Chemotherapeutic agents for local use in oral cavity are regaining their popularity as new products are introduced to the market and older products are being reevaluated to maximize their efficacy in supportive periodontal therapy. Most of the products in current use are antiseptics. The use of systemically administered antibiotics (Periostat, Tetracyclines, etc.) is limited, since their numerous side effects overshadow their potential benefits.
The oldest oral product, Listerine, is in an antiseptic, which is a combination of the phenol-related essential oils. In general, rinsing with Listerine twice a day after brushing, results in approximately 30% reduction in plaque and gingivitis scores. It is a recommended adjunct to oral home care. Caution: Listerine contains alcohol, which may result in dry mouth in some patients, and is contraindicated in people with alcohol addiction.
A modified version of Listerine with a different flavor and lower alcohol content has been recently introduced to the market.
Chlorhexidine Gluconate is a broad-spectrum antiseptic, characterized by the following:
Current recommendations for using Peridex include post-surgical plaque control and an adjunct to toothbrushing in immunocompromised patients (AIDS, uncontrolled diabetes, etc.). It is suggested that patients rinse with Peridex twice daily for 30 seconds and allow at least 30 minutes between toothbrushing and rinsing to minimize interaction of chlorhexidine and fluoride.
These agents have weaker substantivity than Peridex, and therefore are not as effective for plaque control. The only 6-month study found adjunctive use of these antiseptics resulted in 14% reduction in plaque and 20% reduction in gingivitis scores. These mouthrinses are primarily used as mouth-fresheners.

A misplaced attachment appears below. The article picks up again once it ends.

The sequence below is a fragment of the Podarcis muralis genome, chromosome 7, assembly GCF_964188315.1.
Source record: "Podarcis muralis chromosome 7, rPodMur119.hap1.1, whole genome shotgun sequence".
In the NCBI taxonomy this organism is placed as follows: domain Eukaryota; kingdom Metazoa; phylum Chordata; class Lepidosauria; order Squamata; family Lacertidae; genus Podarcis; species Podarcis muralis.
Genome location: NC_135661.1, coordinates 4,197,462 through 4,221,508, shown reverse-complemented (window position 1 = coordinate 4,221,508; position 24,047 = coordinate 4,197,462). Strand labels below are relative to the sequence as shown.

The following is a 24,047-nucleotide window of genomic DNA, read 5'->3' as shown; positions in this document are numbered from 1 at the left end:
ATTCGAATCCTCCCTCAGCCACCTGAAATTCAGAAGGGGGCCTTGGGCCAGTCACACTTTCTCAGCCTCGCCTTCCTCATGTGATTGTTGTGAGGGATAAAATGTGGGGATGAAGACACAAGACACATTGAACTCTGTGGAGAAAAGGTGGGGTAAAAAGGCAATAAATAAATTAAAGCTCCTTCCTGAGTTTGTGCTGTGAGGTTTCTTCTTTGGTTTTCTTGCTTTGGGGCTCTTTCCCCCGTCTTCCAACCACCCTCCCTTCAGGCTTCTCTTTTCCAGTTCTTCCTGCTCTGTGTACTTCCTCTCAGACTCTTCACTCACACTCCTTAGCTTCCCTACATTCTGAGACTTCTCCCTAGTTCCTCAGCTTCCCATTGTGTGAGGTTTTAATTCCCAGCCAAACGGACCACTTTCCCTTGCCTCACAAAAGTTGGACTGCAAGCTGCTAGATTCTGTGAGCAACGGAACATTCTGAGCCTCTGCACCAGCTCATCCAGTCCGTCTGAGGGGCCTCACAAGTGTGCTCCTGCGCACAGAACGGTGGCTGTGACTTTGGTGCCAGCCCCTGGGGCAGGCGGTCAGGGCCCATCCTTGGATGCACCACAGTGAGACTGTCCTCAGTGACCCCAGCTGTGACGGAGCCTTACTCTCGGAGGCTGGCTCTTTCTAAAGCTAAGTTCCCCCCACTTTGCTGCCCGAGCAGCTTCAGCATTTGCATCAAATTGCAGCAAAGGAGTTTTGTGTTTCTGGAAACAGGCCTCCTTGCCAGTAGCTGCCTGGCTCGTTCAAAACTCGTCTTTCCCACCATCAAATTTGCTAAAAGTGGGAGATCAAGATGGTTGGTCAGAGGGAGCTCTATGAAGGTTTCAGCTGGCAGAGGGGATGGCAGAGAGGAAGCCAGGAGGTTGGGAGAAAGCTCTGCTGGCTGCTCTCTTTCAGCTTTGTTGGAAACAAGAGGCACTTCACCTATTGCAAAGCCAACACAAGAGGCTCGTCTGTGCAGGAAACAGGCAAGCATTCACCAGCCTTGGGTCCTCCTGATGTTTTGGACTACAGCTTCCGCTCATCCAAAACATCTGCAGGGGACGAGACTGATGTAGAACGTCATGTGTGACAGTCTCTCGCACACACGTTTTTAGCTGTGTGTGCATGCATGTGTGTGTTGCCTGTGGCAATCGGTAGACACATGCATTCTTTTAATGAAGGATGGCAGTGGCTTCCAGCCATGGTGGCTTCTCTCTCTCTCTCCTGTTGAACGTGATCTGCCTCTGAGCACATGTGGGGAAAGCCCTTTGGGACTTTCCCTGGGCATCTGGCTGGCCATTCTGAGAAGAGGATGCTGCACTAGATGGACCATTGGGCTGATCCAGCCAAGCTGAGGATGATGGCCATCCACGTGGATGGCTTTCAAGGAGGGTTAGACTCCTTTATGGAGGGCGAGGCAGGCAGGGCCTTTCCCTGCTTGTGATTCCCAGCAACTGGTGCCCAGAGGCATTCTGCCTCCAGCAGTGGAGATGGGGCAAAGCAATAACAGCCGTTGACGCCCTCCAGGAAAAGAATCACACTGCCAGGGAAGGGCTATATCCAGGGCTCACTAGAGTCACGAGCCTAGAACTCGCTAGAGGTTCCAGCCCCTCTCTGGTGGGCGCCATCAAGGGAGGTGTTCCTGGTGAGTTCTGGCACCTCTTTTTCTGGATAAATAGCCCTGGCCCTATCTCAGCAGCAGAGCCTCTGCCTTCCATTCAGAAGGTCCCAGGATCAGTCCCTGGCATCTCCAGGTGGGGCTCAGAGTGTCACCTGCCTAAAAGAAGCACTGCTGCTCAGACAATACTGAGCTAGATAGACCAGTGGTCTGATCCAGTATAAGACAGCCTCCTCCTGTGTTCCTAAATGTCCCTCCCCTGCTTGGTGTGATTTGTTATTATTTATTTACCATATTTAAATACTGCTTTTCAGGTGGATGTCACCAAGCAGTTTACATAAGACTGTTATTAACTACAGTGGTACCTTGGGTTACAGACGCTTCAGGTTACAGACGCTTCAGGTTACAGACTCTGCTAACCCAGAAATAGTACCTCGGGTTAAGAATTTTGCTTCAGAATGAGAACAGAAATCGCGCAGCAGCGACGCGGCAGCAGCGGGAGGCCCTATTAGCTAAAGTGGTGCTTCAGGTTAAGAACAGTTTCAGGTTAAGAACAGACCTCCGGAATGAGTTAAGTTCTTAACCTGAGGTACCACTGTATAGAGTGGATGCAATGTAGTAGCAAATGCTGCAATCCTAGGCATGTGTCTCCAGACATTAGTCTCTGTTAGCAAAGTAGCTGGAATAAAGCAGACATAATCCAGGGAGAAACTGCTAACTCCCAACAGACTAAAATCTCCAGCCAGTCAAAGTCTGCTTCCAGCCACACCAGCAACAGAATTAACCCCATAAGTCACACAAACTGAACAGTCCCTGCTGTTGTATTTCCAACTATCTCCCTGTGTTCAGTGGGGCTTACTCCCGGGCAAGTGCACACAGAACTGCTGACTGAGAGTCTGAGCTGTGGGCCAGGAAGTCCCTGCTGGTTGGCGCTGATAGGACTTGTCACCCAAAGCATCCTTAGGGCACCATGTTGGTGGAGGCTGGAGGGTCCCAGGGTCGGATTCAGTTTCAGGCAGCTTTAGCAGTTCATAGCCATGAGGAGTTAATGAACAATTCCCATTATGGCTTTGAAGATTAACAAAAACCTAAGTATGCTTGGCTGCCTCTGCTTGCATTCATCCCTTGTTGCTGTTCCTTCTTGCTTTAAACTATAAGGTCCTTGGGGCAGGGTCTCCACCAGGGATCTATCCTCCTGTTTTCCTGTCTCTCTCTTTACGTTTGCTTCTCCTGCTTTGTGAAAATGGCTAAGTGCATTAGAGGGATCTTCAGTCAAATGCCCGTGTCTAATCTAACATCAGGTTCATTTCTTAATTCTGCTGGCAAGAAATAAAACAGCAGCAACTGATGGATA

Sanguinarine is currently used in both a mouthrinse and toothpaste as an anti-plaque/gingivitis agent. Studies report only a marginal effect on reduction of plaque and gingivitis.
Stannous fluorides have been extensively researched and used by dental professionals. Stannous fluorides are available in 0.63% (rinses) and 0.4% (gels) strengths. Stannous fluorides are more effective anti-plaque and anti-gingivitis agents than neutral sodium fluorides. Studies reported considerable improvements in gingival index (25-30%) and plaque accumulation (35-50%). Additional benefits of stannous fluoride are due to the presence of tin (Sn) ion, which contributes to both anti-sensitivity and antimicrobial effects of either rinse or gel. Remember, that sodium fluorides do not treat hypersensitivity, since they do not contain tin.
Here is the list of indications for the use of stannous fluoride rinse or gel:
Side effect of stannous fluoride rinses is temporary discoloration of teeth. However, please remember that the rinse will ONLY stain plaque, therefore in the presence of good oral hygiene, staining effect is negligible. A hygienist can remove stain during periodontal maintenance visits.
Sodium fluoride products have been used to reduce plaque and gingival inflammation, however their efficacy is lower in comparison to stannous fluorides. They are also recommended for treatment and prevention of root caries, especially in caries-prone patients, and those with extensive crown and bridge restorative dental work.
The strength of the Biotene products lies in their ingredients: they contain antibacterial enzymes found naturally in human saliva. Together, these ingredients recreate the natural oral protection found in the mouth, providing antibacterial and healing properties. Only Biotène's bio-enzyme products can help maintain a healthy balance of oral flora, reducing harmful bacteria while sustaining beneficial bacteria.
Biotene toothpaste and oral rinse:
Biotene oral balance moisturizing gel:
In summary, all currently available antiseptic and anti-sensitivity products are used as adjuncts to professional periodontal maintenance and home care. None of them can actually substitute the need for regular supportive therapy, designed to prevent or stop periodontal disease progression as well as symptoms associated with sensitive teeth and caries. Should you have any questions regarding any of the topics discussed in this newsletter, please do not hesitate to contact Dr. Carrie Berkovich. We look forward to working with you!